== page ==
Representatives from the US, the EU, Japan, South Korea, Canada, Mexico, Australia, and New Zealand will convene this Monday in Lucerne for the Ninth round of ACTA negotiations. President Obama has expressed his commitment to “conclude these negotiations soon.”
Last week, a group of 90 academics, practitioners and public interest organizations gathered to analyze the most recent ACTA draft and have released this statement detailing the ways ACTA threatens public interests.
Despite the April 2010 release of the draft text after Round 8 of negotiations, the shadowy, “Gollum-like” ACTA remains worrisome on both process and substance. Overall, the ACTA text and the process that generated it have followed a path of private drafting and public equivocation.
One example from the April 2010 draft text: ACTA Article 2.14 would mandate criminal liability for “willful trademark counterfeiting or copyright or related rights piracy on a commercial scale.” It goes on to define “willful copyright or related rights piracy on a commercial scale” as including “willful copyright or related rights infringements that have no direct or indirect motivation of financial gain.” Any agreement that envisions “commercial scale activity” as including actions that have "no direct or indirect motivation of financial gain" should be negotiated out in the open, if only so the logic behind such linguistic contortions could be fully appreciated by the people who may eventually be subject to this form of criminal liability.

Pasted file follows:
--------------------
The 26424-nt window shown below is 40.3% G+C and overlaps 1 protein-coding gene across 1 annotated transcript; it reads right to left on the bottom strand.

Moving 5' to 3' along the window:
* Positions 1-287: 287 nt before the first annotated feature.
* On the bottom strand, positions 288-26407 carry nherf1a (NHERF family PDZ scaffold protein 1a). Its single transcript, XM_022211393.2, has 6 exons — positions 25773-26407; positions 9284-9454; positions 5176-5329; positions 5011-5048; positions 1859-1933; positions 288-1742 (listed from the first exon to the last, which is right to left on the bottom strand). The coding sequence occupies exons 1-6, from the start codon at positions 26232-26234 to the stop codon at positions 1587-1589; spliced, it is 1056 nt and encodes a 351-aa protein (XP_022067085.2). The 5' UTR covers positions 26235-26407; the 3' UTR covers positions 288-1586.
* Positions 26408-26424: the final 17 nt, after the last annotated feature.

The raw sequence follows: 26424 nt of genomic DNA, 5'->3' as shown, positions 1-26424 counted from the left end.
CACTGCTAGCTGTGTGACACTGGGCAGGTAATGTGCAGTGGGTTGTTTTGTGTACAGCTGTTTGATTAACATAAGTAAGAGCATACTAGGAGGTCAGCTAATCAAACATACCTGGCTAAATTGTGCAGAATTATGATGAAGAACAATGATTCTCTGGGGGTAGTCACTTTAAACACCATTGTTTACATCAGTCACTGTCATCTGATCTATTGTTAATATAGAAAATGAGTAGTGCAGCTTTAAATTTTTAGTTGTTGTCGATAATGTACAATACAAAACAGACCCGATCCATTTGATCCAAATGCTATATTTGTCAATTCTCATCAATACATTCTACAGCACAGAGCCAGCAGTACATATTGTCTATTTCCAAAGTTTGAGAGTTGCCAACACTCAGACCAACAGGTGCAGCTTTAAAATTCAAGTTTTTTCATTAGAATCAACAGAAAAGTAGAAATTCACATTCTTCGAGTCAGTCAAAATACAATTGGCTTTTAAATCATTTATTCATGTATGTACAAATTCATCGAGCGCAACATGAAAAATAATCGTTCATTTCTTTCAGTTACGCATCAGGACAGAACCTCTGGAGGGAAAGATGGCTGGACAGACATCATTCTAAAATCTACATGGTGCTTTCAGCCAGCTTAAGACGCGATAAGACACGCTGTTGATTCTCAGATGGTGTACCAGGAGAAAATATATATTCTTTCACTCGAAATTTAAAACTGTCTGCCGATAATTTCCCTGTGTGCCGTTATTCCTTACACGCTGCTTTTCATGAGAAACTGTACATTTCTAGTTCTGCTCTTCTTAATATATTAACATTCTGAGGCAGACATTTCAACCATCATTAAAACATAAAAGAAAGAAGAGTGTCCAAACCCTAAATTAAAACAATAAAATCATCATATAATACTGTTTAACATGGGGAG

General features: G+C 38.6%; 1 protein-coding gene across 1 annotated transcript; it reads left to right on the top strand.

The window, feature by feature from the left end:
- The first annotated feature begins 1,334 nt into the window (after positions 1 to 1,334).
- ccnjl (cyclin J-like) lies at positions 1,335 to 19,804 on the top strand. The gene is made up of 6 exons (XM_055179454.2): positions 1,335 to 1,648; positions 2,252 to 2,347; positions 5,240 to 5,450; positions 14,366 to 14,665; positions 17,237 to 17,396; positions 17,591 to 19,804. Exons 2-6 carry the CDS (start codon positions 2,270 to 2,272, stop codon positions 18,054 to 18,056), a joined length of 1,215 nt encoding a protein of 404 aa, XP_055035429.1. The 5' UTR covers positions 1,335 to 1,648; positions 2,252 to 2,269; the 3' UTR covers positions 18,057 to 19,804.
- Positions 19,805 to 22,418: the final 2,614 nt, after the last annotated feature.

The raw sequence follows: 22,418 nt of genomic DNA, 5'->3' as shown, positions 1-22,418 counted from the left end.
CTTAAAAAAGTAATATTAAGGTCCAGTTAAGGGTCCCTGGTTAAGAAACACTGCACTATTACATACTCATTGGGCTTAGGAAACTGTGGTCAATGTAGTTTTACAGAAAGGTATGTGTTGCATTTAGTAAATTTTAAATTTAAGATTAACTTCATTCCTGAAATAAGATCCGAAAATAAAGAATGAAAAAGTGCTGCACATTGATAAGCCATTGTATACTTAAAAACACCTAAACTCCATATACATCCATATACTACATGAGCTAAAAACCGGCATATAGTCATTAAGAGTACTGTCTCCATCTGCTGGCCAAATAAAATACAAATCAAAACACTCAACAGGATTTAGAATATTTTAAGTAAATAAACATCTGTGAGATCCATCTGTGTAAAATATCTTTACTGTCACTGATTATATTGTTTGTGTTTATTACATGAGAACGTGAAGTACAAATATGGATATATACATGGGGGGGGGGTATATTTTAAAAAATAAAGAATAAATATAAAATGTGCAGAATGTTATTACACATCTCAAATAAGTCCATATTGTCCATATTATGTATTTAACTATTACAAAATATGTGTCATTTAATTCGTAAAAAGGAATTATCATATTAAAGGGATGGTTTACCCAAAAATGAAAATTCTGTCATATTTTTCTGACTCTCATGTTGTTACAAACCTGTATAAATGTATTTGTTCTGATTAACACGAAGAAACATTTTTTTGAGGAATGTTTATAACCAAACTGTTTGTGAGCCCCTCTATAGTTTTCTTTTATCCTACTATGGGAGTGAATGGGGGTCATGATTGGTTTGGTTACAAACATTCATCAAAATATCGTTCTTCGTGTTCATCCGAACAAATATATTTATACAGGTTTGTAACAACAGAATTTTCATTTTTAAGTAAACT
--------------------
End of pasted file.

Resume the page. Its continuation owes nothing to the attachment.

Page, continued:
Negotiators insist that ACTA will not change existing law. AUSTR Stanford McCoy, for example, wrote that “The ACTA negotiations are one of many international efforts to fight counterfeiting and piracy – not to ‘transform’ already strong US and European Union copyright laws.”
But, this is true only in a narrow and technical sense -- ACTA will not [directly] change [statutory] law. What it stands to do, however, is freeze US law in current form, enshrine robust liability abroad without ensuring that equally vigorous limitations exist to protect, among other things, expression and user rights, and powerfully influence legal norms surrounding IP law.
The Obama administration’s plan to pass ACTA as a sole executive agreement also raises constitutional concerns.
The folks at Public Knowledge have provided an online form for submitting concerns about ACTA to the offices of the President, Vice President, and USTR.